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Psychosocial Stress Before a Nap Increases Sleep Latency and Decreases Early Slow-Wave Activity


Ackermann, Sandra; Cordi, Maren; La Marca, Roberto; Seifritz, Erich; Rasch, Björn (2019). Psychosocial Stress Before a Nap Increases Sleep Latency and Decreases Early Slow-Wave Activity. Frontiers in Psychology, 10:20.

Abstract

Sleep disturbances are an important risk factor for stress-related diseases such as burnout or depression. In particular, slow-wave activity (SWA) during sleep might be eminently relevant for optimal maintenance of mental health and cognitive functioning. In spite of the clinical importance and the pertinence of stress-related processes in everyday life, the physiological mechanisms of the association between stress, sleep, and cognition are not well-understood. In the present study, we carefully mapped the time course of the influence of a psychosocial stressor on sleep architecture and sleep-related oscillations during a midday nap. We induced stress using a psychosocial laboratory stressor, the Montreal Imaging Stress Task, vs. a neutral control task. Afterward, participants were allowed to take a 90-min nap (n = 20) or stayed awake (n = 19) and cortisol was measured via saliva samples. We hypothesized that stress would decrease sleep efficiency and SWA in a time-dependent manner, with impairing effects on cognitive functioning. Psychosocial stress resulted in increased cortisol levels, which were elevated throughout the study interval. In the nap group, psychosocial stress increased sleep latency, but had only minor effects on sleep architecture. Still, SWA in the first 30 min of sleep was significantly reduced, whereas alpha activity was enhanced. These effects vanished after approximately 30 min. No impairing effect on cognitive functioning occurred. Our results show that psychosocial stress before sleep has an impact on sleep latency and early SWA during sleep. In contrast to our hypothesis, the effects were rather small and short-lasting. Importantly, cognitive functioning was maintained. We conclude that the effects of psychosocial stress before a nap are possibly better compensated than previously believed.

Abstract

Sleep disturbances are an important risk factor for stress-related diseases such as burnout or depression. In particular, slow-wave activity (SWA) during sleep might be eminently relevant for optimal maintenance of mental health and cognitive functioning. In spite of the clinical importance and the pertinence of stress-related processes in everyday life, the physiological mechanisms of the association between stress, sleep, and cognition are not well-understood. In the present study, we carefully mapped the time course of the influence of a psychosocial stressor on sleep architecture and sleep-related oscillations during a midday nap. We induced stress using a psychosocial laboratory stressor, the Montreal Imaging Stress Task, vs. a neutral control task. Afterward, participants were allowed to take a 90-min nap (n = 20) or stayed awake (n = 19) and cortisol was measured via saliva samples. We hypothesized that stress would decrease sleep efficiency and SWA in a time-dependent manner, with impairing effects on cognitive functioning. Psychosocial stress resulted in increased cortisol levels, which were elevated throughout the study interval. In the nap group, psychosocial stress increased sleep latency, but had only minor effects on sleep architecture. Still, SWA in the first 30 min of sleep was significantly reduced, whereas alpha activity was enhanced. These effects vanished after approximately 30 min. No impairing effect on cognitive functioning occurred. Our results show that psychosocial stress before sleep has an impact on sleep latency and early SWA during sleep. In contrast to our hypothesis, the effects were rather small and short-lasting. Importantly, cognitive functioning was maintained. We conclude that the effects of psychosocial stress before a nap are possibly better compensated than previously believed.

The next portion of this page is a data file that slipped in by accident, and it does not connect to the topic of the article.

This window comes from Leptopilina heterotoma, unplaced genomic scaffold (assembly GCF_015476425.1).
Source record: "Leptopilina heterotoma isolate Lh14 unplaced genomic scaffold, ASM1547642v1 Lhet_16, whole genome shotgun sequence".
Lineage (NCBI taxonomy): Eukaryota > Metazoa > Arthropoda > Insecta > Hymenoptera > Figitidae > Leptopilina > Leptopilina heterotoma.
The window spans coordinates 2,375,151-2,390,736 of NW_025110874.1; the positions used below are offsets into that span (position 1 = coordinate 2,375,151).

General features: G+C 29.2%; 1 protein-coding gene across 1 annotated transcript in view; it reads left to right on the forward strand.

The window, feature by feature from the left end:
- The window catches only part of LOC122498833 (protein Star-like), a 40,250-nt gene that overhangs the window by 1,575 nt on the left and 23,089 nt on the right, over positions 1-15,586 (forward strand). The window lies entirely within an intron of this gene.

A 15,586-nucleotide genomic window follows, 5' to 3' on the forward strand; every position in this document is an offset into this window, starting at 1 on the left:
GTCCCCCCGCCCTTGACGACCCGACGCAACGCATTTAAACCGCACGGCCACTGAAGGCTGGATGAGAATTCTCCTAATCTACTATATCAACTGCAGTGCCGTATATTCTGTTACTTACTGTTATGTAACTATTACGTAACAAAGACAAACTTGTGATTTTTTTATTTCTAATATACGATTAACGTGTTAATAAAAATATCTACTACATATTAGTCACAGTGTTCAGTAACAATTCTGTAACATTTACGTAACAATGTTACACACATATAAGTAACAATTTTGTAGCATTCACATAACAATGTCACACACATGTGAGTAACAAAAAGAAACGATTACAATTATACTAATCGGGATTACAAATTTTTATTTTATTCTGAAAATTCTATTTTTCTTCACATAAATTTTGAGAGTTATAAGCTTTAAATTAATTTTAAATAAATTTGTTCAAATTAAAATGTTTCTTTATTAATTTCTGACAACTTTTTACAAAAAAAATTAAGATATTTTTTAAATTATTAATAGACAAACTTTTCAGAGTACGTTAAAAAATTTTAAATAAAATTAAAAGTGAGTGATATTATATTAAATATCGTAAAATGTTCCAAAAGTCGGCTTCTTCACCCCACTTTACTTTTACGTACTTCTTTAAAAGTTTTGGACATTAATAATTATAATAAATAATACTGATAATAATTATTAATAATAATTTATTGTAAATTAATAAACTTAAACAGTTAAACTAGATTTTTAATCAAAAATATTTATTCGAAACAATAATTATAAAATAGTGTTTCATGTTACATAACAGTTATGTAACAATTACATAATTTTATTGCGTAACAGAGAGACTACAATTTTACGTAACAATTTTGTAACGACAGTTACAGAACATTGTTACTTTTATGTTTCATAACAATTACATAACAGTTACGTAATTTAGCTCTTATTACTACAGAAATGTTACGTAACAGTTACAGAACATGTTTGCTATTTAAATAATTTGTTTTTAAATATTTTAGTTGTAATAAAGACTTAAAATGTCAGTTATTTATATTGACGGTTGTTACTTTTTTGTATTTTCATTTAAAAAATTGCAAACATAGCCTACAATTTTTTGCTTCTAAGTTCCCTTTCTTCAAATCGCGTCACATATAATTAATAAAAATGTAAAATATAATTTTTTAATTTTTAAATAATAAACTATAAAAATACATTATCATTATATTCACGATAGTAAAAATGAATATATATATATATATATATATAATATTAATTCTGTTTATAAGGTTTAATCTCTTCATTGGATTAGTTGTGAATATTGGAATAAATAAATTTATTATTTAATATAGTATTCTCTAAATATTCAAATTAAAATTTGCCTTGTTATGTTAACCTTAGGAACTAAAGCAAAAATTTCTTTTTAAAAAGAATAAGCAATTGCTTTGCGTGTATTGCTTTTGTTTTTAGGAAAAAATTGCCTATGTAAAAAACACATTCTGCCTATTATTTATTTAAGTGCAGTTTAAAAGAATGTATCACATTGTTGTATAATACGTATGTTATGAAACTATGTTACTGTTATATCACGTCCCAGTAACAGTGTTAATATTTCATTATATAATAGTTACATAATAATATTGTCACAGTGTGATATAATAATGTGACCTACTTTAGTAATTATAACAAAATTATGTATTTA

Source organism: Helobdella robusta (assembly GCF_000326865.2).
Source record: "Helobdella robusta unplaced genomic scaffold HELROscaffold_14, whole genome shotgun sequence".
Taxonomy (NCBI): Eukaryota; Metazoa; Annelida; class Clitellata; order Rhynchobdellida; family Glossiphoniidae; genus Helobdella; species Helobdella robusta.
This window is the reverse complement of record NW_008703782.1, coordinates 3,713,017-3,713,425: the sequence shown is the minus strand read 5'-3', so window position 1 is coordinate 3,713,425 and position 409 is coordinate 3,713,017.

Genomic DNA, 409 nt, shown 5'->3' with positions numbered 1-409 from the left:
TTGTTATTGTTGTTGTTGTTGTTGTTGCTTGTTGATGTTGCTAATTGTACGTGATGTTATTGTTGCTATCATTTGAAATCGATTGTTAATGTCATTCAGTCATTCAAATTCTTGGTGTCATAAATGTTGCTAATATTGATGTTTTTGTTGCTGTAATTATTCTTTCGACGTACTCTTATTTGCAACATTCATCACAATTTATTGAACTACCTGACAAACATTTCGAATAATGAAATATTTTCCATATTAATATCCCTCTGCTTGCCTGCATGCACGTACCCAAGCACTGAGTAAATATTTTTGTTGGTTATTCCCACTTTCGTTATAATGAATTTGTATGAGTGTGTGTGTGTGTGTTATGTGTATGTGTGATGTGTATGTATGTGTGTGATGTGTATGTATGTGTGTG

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Additional indexing

Item Type:Journal Article, refereed, original work
Communities & Collections:04 Faculty of Medicine > Psychiatric University Hospital Zurich > Clinic for Psychiatry, Psychotherapy, and Psychosomatics
06 Faculty of Arts > Institute of Psychology
Dewey Decimal Classification:150 Psychology
Uncontrolled Keywords:General Psychology
Language:English
Date:25 January 2019
Deposited On:30 Jan 2019 10:11
Last Modified:30 Apr 2019 07:11
Publisher:Frontiers Research Foundation
ISSN:1664-1078
OA Status:Gold
Free access at:Publisher DOI. An embargo period may apply.
Publisher DOI:https://doi.org/10.3389/fpsyg.2019.00020
Project Information:
  • : FunderH2020
  • : Grant ID677875
  • : Project TitleMemoSleep - Longing for a good night's sleep: A memory-based mechanism to improve sleep and cognitive functioning.
  • : FunderSNSF
  • : Grant ID100014_162388
  • : Project TitleOscillatory mechanisms underlying memory retention and reactivation during sleep
  • : FunderClinical Research Priority Program (CRPP) “Sleep and Health”
  • : Grant ID
  • : Project Title

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